Winemaking help?

Discussion in 'Homesteading Questions' started by Mid Tn Mama, Jun 22, 2005.

  1. Mid Tn Mama

    Mid Tn Mama Well-Known Member Supporter

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    I'm cross posting this to get the widest possible audience. Sorry if that offends.

    I'm thinking about making some wine and want to do it the easiest and least expensive way. Can it be done without buying anything? I should preface this by saying this will not be drinking wine, but cooking wine. So I don't think the quality matters as much.

    Here is what goodoldreb posted before:

    Wine! Boil them with enough water to cover them good till they are soft, put in clean churn or other large container,add sugar,about 1 1/2 lbs per gallon put in a couple of packs of yeast and stir then cover. After about 10-14 days,strain through a couple of layers of cheese cloth to get out seeds, pulp etc. Taste, sweeten if necessary, then after about another 2 weeks strain again,taste more sugar can be added but you'll have to leave in churn. If ok put in jars don't fill completely up & leave lids a little loose for a few days.then tighten lids put in dark place (basement,cellar etc.) if you do it now it will be good for the holidays. Good luck! GOR.

    My question is can you do this in a five gallon bucket? Do you just cover with cheesecloth in each step until putting in jars? Can these be canning jars? Do the lids have to be new?
     
  2. Pony

    Pony STILL not Alice Supporter

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    Best site I've found for uncomplicated directions for winemaking:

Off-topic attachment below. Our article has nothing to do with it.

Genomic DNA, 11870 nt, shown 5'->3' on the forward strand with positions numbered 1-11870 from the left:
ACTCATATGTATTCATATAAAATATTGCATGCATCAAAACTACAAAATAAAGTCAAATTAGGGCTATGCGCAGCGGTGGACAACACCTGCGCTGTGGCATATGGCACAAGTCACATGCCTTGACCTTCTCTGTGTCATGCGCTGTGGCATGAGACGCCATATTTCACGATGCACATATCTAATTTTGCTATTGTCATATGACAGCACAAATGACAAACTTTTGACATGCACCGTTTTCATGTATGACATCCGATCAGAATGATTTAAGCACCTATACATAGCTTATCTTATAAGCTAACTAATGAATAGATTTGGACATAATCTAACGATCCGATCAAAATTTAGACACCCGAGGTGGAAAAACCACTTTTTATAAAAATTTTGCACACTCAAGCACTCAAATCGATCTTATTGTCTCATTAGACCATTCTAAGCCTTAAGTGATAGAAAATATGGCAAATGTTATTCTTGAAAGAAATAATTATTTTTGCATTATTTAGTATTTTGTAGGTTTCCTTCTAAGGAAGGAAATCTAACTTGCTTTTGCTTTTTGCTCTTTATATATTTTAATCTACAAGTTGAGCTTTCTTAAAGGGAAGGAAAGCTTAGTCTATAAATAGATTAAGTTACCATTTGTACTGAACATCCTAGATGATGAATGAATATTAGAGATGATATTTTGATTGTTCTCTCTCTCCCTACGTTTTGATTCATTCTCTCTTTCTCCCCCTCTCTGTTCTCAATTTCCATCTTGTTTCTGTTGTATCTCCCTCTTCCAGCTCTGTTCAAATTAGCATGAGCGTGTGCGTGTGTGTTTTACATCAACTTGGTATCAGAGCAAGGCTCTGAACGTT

http://www.joyofwine.net/wine101.htm

    We've made wine in 5 gallon buckets, but after the first fermentation, we put it into bottles with balloons over the neck. (We have since graduated to fermentation locks: inexpensive and well worth the $2.)

    The most important lesson we've learned in making wine is PATIENCE!! If you rush the process, you will get the most raw swill!

    Racking off an extra time or two doesn't hurt, and letting the bottles sit for a good while helps a lot.

    As far as using the wine for cooking... If I can't drink it as is, I certainly won't use it for cooking my food. I totally cannot abide the "cooking wine" sold in the vinegar aisle of the grocery store!

    Anyway, making wine is fun. You don't have to have all the fancy stuff, just remember to keep things clean (if you use bleach, RINSE THOROUGHLY), and have a good time with it. :D

    Happy Trails!

    Pony!
     

  3. Stush

    Stush Well-Known Member

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    Maybe almost nothing.

    A plastic bucket is needed to ferment your fruit. A five gallon one is usually the most convenient. If it has a lid, that is even better. You can drill a hole and add an airlock for a buck. But that is not absolutely necessary.

    A way to measure the specific gravity of the pulp, or "must", that you are going to ferment is a great aid. With this, you can actually see what the potential alcohol content of your wine will be. Without it, you are just guessing. Less than $10.

    A piece of plastic tubing to SIPHON the wine off the sediment. Do this instead to the cheesecloth straining method. You will end up with a much better wine.

    A few campden tablets and a packet of wine yeast. Less than a dollar total investment here, but if you get nothing else buy these. The campden tablets will kill of the wild yeasts and other microorganisms that can impart "off" flavors to your wine. The wine yeast will give you the best results. I am not saying that it can't be done with bread yeast, but wine yeast will yeild a more consistent result.